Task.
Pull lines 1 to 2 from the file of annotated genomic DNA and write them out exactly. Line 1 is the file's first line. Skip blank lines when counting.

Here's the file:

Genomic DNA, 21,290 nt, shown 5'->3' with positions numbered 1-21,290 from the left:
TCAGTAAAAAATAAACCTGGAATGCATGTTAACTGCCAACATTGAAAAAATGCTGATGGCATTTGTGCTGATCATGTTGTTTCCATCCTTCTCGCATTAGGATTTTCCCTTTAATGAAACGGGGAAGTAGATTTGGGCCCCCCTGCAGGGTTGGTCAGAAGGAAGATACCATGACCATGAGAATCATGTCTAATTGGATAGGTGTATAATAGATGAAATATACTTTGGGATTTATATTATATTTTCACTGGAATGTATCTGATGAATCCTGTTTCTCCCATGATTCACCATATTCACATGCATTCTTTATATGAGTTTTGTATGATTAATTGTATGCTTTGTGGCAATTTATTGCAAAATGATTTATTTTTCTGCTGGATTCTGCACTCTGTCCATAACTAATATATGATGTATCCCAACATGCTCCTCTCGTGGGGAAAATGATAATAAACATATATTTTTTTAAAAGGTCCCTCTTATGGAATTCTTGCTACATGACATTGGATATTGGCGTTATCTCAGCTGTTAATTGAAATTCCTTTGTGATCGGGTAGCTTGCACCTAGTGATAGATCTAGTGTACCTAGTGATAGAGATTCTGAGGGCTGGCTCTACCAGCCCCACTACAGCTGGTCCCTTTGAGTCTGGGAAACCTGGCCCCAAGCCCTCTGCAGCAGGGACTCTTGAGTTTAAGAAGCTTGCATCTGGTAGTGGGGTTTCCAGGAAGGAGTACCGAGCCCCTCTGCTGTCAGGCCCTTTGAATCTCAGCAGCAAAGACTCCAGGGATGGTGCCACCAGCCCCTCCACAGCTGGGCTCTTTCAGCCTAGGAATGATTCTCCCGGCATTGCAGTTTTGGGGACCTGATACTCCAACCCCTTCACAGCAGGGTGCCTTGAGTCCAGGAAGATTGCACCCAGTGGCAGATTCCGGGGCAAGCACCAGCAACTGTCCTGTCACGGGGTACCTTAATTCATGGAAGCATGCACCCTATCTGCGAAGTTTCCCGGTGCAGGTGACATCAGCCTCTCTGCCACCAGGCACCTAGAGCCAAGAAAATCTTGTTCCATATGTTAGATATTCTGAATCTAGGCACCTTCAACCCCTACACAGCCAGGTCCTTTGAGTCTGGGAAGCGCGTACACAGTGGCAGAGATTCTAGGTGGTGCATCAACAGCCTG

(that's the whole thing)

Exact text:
Genomic DNA, 21,290 nt, shown 5'->3' with positions numbered 1-21,290 from the left:
TCAGTAAAAAATAAACCTGGAATGCATGTTAACTGCCAACATTGAAAAAATGCTGATGGCATTTGTGCTGATCATGTTGTTTCCATCCTTCTCGCATTAGGATTTTCCCTTTAATGAAACGGGGAAGTAGATTTGGGCCCCCCTGCAGGGTTGGTCAGAAGGAAGATACCATGACCATGAGAATCATGTCTAATTGGATAGGTGTATAATAGATGAAATATACTTTGGGATTTATATTATATTTTCACTGGAATGTATCTGATGAATCCTGTTTCTCCCATGATTCACCATATTCACATGCATTCTTTATATGAGTTTTGTATGATTAATTGTATGCTTTGTGGCAATTTATTGCAAAATGATTTATTTTTCTGCTGGATTCTGCACTCTGTCCATAACTAATATATGATGTATCCCAACATGCTCCTCTCGTGGGGAAAATGATAATAAACATATATTTTTTTAAAAGGTCCCTCTTATGGAATTCTTGCTACATGACATTGGATATTGGCGTTATCTCAGCTGTTAATTGAAATTCCTTTGTGATCGGGTAGCTTGCACCTAGTGATAGATCTAGTGTACCTAGTGATAGAGATTCTGAGGGCTGGCTCTACCAGCCCCACTACAGCTGGTCCCTTTGAGTCTGGGAAACCTGGCCCCAAGCCCTCTGCAGCAGGGACTCTTGAGTTTAAGAAGCTTGCATCTGGTAGTGGGGTTTCCAGGAAGGAGTACCGAGCCCCTCTGCTGTCAGGCCCTTTGAATCTCAGCAGCAAAGACTCCAGGGATGGTGCCACCAGCCCCTCCACAGCTGGGCTCTTTCAGCCTAGGAATGATTCTCCCGGCATTGCAGTTTTGGGGACCTGATACTCCAACCCCTTCACAGCAGGGTGCCTTGAGTCCAGGAAGATTGCACCCAGTGGCAGATTCCGGGGCAAGCACCAGCAACTGTCCTGTCACGGGGTACCTTAATTCATGGAAGCATGCACCCTATCTGCGAAGTTTCCCGGTGCAGGTGACATCAGCCTCTCTGCCACCAGGCACCTAGAGCCAAGAAAATCTTGTTCCATATGTTAGATATTCTGAATCTAGGCACCTTCAACCCCTACACAGCCAGGTCCTTTGAGTCTGGGAAGCGCGTACACAGTGGCAGAGATTCTAGGTGGTGCATCAACAGCCTG